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HomeFarming NewsVideo: 250-acre Longford native preserving Roscommon sheep and Bo Riabhach cattle
Catherina Cunnane
Catherina Cunnane
Catherina Cunnane hails from a sixth-generation drystock and specialised pedigree suckler enterprise in Co. Mayo. She currently holds the positions of editor and general manager at That's Farming, having joined the firm during its start-up phase in 2015.
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Video: 250-acre Longford native preserving Roscommon sheep and Bo Riabhach cattle

Noel Kiernan inherited a farm in north Longford in 1997 but sold this because he wanted to “purchase something with more potential for nature”.

The naturalist moved to south Longford, where he now farms 250-acres of forestry, marsh, bogland, pasture and grass meadows.

The enterprise is home to Roscommon sheep, Bo Riabhach cattle and Connemara ponies.

He is passionate about conservation in all forms – from native flora and fauna to native Irish livestock breeds such as the aforementioned.

Animals are a crucial element of Noel’s farming system as they graze the pasture and produce manure that fertilises the soil.

He explained: “Traditional breeds suit the management here because they are easier to feed. If I had commercial cattle, I would need to reseed and fertilise.”

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“Recently, I have gone for Bo Riabhach cattle. We are trying to build up a genetic resource whether they become a breed or an actual type of cattle.”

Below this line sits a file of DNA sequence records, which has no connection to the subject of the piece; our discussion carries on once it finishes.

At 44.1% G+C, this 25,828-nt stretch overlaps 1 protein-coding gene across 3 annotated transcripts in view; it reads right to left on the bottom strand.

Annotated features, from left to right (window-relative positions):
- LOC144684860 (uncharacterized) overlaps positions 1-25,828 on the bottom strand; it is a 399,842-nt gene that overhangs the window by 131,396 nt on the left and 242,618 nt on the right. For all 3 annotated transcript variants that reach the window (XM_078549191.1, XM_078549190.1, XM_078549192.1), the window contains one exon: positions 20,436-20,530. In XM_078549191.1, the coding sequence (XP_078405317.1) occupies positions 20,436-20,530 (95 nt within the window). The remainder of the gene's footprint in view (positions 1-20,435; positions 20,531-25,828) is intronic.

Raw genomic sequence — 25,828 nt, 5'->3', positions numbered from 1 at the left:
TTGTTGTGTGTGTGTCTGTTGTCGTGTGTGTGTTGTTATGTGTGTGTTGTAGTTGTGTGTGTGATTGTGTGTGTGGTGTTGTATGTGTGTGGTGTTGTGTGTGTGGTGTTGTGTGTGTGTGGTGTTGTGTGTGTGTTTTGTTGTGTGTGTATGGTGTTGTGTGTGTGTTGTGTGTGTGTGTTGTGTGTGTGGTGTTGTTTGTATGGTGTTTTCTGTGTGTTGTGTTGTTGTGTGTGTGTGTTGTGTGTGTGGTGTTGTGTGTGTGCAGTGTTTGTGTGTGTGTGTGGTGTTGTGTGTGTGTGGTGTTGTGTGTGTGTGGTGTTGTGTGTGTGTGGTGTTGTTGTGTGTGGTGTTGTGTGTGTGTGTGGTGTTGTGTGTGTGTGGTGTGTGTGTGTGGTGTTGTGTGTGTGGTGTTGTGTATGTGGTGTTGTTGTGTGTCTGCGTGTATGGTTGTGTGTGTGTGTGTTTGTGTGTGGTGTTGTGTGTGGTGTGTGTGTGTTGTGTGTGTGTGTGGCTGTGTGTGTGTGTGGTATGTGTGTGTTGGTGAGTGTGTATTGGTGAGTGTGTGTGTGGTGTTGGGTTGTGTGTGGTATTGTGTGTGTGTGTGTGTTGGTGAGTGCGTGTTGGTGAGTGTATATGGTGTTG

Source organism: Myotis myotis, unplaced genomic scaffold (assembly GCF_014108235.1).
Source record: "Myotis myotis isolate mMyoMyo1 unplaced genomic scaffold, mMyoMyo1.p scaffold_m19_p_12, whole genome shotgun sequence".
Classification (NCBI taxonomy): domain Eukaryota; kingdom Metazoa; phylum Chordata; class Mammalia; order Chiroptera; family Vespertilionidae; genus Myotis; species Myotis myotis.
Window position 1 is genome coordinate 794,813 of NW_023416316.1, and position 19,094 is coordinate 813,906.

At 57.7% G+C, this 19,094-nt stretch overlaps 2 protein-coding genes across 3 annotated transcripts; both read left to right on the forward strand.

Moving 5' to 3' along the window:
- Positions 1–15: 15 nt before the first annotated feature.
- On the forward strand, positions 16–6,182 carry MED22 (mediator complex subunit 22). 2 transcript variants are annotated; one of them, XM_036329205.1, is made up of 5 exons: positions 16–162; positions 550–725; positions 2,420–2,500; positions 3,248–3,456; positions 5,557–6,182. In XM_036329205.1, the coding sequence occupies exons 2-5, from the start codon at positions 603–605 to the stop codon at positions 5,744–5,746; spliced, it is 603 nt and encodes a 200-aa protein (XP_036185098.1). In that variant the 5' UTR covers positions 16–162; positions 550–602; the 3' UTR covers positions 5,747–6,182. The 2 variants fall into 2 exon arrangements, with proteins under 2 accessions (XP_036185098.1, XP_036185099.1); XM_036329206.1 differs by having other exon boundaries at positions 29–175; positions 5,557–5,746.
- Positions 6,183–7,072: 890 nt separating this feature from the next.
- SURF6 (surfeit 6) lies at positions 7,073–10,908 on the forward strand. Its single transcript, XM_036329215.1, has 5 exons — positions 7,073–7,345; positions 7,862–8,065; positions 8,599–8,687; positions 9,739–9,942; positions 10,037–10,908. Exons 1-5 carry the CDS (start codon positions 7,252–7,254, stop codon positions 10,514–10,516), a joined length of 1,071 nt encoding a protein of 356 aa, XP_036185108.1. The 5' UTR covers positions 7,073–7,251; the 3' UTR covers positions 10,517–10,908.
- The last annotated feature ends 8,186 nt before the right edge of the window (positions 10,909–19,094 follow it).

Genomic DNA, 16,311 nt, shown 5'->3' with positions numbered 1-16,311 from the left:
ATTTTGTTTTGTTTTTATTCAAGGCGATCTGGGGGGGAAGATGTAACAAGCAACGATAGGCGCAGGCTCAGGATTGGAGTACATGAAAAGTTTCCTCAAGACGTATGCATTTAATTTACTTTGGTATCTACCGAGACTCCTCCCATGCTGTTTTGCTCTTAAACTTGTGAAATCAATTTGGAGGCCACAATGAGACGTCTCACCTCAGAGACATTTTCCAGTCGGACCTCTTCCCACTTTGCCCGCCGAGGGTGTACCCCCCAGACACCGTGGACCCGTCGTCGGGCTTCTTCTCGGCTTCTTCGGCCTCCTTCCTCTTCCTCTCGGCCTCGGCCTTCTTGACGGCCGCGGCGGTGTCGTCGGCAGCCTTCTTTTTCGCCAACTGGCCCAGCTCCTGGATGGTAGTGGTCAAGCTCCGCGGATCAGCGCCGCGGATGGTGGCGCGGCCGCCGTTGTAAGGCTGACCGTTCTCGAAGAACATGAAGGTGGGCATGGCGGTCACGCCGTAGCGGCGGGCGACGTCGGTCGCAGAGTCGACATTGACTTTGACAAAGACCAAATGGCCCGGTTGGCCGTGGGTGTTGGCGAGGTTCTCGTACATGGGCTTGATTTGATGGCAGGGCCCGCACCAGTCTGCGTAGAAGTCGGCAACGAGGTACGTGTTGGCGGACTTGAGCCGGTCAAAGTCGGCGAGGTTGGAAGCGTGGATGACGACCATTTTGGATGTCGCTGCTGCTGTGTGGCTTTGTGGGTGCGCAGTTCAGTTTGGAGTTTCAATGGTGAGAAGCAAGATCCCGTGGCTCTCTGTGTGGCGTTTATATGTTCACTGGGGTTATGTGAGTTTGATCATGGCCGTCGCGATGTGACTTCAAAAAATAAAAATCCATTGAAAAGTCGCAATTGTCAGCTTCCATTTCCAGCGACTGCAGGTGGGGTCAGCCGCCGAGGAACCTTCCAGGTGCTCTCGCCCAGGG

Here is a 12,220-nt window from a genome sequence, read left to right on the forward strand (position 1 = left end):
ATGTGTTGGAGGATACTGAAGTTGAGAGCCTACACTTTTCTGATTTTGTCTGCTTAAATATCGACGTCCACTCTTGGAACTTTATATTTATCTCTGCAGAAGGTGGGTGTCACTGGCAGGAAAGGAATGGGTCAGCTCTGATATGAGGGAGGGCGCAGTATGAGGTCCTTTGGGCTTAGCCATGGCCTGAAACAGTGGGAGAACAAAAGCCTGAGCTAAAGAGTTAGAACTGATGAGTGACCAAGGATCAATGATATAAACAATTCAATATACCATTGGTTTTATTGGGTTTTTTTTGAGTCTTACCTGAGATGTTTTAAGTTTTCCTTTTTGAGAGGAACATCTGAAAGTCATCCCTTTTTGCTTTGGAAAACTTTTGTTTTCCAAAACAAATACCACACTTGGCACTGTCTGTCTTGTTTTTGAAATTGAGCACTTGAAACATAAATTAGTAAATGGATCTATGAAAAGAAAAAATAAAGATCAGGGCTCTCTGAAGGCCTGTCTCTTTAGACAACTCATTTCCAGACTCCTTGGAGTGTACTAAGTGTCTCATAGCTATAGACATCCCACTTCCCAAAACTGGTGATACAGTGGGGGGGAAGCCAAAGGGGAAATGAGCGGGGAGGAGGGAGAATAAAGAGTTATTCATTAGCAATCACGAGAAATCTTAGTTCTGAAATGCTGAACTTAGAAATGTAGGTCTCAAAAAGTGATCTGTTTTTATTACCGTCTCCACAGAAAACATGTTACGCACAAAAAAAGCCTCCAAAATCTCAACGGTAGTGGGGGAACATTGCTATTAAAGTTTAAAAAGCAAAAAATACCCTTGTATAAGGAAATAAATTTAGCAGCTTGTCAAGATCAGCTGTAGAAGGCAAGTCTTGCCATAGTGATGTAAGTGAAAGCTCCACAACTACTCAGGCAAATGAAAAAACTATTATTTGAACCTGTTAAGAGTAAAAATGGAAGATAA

“They are a mixture of Shorthorn in any case and are suitable for organic systems, like this one.”

He explained that grazing is “very important” for certain rare species, such as curlew, corncrake, lapwing, skylark and other ground-nesting birds, as well as flora like orchids.

“All those species have followed us as farmers through the ages, and they have benefited from our farming activity.”

“Now, the lack of that type of traditional farming activity means that many of those species will be in trouble because they will not have suitable habitats.”

“When topping pasture, we have to consider pollinators especially. I will not be topping this until the thistle goes into seed and all the flower heads are complete.”

“It is not a case of not topping; it is a case of timing.”


Noel is a forester by trade, and he is passionate about combining forestry and farming, as he believes these practices can be mutually beneficial when managed sustainably.

The farm comprises 100-acres, mainly native broadleaf forestry on the land. This maintains native species of flora and fauna and encourages as much wildlife to the farm as possible.

Noel runs a continuous forest cover system, meaning somewhere a tree is cut, another is planted.

The farm, also referred to as “Noel’s Ark”, holds an array of habitats and wildlife. This includes but is not limited to amphibians, lizards, pine martens, kingfishers, woodcocks, blackcaps, skylarks, marsh fritillary butterflies and various bee species.

For years, he has dedicated his time and his land to farming in ways that protect and enhance biodiversity.

“We need to continue the work so that other farmers can learn from it. This will be useful as we progress the whole notion of biodiversity protection, to stop the extinction of species.”

Farming for Nature 

Noel Kiernan is one of the ambassadors of the 2021 national Farming for Nature initiative.

Now in its fourth year, FFN aims to “source, share and celebrate the stories of farmers across Ireland who manage their land in a way that sustains nature while providing a livelihood for their families”.

The 7 ambassadors will feature at the annual Burren Winterage Weekend in October. Organisers will announce the winner of the public vote at this event.

To share your story, email – [email protected]

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